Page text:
Ryohei Watanabe: I think I totally agree with everything that you say. Also, don't do it. You shouldn't do it because it's wrong, of course. But also, even just for your self-interest, those people will find other jobs and give you referrals. If you want to be known as that guy, you can, but that's your choice. I'm so glad you say it because at the end of the day, if you're working in a particular city, it's a small world. You can even see it when you go on LinkedIn, man. People quit companies and then they work for different companies. And if that person you left in a very bad way, whether or not they're in charge of the hiring process or they have a large influence on who get hired there, they're going to communicate to whoever makes that final decision or that committee because oftentimes there's a committee of people that vote whether or not they want you to be a part of the company. They're going to mention, hey, I worked with this guy before or this woman before. And this is what they did when they left. And that is not going to look good on you. I think, what do you think about, so in the US, it's a big economy, lots of jobs. It might be different in Japan. Do you have an idea of the difference between the US and Japan and how people should navigate their careers in tech in this small community that we're a part of? Apart from making sure that the cache is established and really protected, is there anything else that you recommend for people coming from the US, let's say, to Japan?
Terrance Reynolds: Man, that's a good question. I can only speak from the US. I can't give much to this question to be quite honest, because I never worked as a developer in the US, but I am an American citizen. I do talk to a lot of American developers. I'm still part of that community from a distance, especially virtually. And the differences between navigating the community in Japan, navigating the community in the US, one thing I will say, I will say that in Japan, I think I briefly mentioned it earlier, how there's such a Japanese way of doing things that allow developers when they move to Japan, they develop that Japanese way of applying for jobs and interacting with the community as a whole. And people have these mindsets of like, hey, in Japan, you have to work for a company for five years or 10 years, because historically speaking, they had the system where it was lifetime employment and you should become a part of that system as well and kind of like drop your US values. I would say, and this might be my hot take, I would say that a lot of our ways of doing things in America is just much more effective. And when you take that American mindset and you bring it over to a place here in Japan, I think you can go further than most people expect. And I mean, perfect example, when I was when I was going through my early stages of my career, I left my company every two years. That is something that is super common in the US. But if you open up Reddit, if you open up so many people who are very conservative and how they interact with the Japanese market, they do not believe that is a good idea to do. But I have the results to show that it was a pretty effective solution personally.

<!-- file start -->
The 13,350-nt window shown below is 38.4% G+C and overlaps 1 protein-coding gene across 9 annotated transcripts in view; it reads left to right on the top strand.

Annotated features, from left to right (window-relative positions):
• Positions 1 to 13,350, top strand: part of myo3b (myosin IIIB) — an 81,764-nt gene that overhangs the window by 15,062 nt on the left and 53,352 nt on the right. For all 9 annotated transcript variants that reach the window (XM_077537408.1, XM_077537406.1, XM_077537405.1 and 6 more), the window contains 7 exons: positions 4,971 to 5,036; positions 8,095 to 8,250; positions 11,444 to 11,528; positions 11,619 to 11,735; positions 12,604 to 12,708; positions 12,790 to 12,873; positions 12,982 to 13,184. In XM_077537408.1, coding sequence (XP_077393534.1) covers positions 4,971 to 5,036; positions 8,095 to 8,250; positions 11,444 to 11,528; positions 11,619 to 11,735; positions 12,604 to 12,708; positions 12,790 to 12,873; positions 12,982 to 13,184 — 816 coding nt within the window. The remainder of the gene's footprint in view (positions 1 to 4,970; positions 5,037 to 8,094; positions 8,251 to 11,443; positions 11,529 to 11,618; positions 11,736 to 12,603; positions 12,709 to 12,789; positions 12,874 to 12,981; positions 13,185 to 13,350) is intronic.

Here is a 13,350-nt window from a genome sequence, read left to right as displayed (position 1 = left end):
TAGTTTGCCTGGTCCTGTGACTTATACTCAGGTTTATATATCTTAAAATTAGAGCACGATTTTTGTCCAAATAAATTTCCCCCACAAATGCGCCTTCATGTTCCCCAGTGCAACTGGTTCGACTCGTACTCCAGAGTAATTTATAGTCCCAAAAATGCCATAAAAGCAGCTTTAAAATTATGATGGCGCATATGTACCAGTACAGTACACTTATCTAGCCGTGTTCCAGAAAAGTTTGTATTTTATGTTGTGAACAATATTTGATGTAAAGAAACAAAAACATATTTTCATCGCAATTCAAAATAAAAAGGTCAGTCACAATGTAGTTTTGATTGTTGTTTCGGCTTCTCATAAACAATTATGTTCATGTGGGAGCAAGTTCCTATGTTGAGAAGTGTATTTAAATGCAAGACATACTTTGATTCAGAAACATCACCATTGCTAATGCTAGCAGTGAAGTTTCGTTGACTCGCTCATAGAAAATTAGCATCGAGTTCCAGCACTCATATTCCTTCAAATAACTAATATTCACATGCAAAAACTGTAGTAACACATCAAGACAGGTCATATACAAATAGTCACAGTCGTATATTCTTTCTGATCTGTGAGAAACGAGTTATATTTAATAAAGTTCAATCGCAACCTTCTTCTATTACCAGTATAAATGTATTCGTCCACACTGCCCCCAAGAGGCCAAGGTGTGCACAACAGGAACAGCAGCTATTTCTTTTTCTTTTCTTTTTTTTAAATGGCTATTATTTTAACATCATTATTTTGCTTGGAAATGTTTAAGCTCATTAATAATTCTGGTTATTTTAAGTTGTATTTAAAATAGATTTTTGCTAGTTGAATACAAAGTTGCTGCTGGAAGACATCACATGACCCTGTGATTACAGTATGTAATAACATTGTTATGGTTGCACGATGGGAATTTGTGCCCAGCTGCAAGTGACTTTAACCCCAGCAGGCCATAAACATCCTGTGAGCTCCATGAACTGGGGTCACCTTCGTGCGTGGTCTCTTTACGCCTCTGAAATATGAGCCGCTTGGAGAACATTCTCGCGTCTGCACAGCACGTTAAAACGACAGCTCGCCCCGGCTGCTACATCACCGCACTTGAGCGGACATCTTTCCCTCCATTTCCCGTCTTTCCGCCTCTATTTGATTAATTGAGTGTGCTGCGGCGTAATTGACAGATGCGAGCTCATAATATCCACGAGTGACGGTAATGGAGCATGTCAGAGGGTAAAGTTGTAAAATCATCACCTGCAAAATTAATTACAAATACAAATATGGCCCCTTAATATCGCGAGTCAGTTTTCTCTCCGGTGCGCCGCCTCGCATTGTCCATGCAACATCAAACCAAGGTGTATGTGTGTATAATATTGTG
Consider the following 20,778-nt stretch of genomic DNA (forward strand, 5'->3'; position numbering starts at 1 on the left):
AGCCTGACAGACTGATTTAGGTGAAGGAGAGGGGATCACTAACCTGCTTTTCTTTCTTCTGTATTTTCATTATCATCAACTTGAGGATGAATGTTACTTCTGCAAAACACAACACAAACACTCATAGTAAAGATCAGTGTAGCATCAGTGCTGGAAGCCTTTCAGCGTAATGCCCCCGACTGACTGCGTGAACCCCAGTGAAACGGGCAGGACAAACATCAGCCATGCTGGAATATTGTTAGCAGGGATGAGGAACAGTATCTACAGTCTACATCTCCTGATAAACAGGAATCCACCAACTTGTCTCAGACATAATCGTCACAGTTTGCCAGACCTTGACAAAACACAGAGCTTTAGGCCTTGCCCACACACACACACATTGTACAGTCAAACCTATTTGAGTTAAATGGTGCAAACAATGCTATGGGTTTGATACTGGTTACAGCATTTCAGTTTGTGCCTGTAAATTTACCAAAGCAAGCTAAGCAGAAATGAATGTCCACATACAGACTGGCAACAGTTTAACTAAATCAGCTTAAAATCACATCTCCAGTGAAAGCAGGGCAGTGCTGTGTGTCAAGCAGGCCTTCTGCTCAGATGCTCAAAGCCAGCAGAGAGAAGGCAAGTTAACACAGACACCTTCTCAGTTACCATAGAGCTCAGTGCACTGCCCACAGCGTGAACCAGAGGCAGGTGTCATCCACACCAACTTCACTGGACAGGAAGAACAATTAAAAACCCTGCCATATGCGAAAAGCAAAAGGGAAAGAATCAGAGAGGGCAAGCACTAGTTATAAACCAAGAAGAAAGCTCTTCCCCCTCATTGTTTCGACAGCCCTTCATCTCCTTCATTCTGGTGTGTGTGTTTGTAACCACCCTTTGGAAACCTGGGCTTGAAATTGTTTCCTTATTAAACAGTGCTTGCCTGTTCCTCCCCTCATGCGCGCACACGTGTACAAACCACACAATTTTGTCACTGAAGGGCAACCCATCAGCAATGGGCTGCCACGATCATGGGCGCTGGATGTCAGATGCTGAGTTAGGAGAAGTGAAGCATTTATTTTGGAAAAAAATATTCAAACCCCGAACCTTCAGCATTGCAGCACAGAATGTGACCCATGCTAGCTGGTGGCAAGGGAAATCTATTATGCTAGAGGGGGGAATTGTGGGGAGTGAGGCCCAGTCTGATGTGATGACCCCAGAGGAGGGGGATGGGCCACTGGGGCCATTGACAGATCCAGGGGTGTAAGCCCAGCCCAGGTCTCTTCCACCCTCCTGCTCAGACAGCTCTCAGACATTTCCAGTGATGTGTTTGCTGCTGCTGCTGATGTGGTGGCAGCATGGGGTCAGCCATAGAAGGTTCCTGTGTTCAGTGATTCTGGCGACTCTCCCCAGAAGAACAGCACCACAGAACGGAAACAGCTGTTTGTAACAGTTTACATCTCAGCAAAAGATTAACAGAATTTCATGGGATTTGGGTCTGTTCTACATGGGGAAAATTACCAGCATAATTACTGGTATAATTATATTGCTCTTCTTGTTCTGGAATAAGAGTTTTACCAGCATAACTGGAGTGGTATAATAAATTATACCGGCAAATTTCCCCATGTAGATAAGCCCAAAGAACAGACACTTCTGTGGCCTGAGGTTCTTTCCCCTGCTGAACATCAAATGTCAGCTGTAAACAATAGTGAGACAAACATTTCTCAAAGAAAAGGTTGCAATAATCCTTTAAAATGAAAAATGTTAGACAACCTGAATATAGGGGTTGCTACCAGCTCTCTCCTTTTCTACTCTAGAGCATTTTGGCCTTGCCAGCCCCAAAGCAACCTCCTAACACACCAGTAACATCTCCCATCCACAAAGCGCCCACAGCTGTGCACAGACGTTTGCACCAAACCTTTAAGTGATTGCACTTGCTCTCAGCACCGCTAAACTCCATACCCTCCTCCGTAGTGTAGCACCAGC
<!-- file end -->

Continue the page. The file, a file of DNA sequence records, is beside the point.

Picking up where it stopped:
Ryohei Watanabe: Sure. Are there other like American mindsets that people should adopt for their tech career here other than moving every two years, which I know is pretty common in the US, but not in Japan? Is there other other things that they should be doing?
Terrance Reynolds: Top of my head when it comes to salaries in Japan, they also tell you that you have to disclose your salary to a company where you're interviewing. You don't have to do that. That is I don't know where that myth came from. No one can force you to tell them your salary. And that's not to say you lie. Do not lie. I remember so many people when it comes to salary negotiations here in Japan, they believe that it is required by law to disclose your salary to a company. Let's address that. For one, the company eventually will know your last salary. That is a fact because here in Japan, they do your taxes for you. So you have to give them your pay stuff. But when you choose to give them, give it to them is your choice. You do not have to disclose that information. I've done this many times in interviews, no matter how they frame it, because they will try to like get you to reveal your hand. I always tell them I'll be more than happy to give you that information after the hiring process is completed, after the deal is done, after I sign the paper. But I do not need to disclose that information to you right now. And I haven't had anyone challenge me on that. I just I just I just state my boundary. So that's another thing.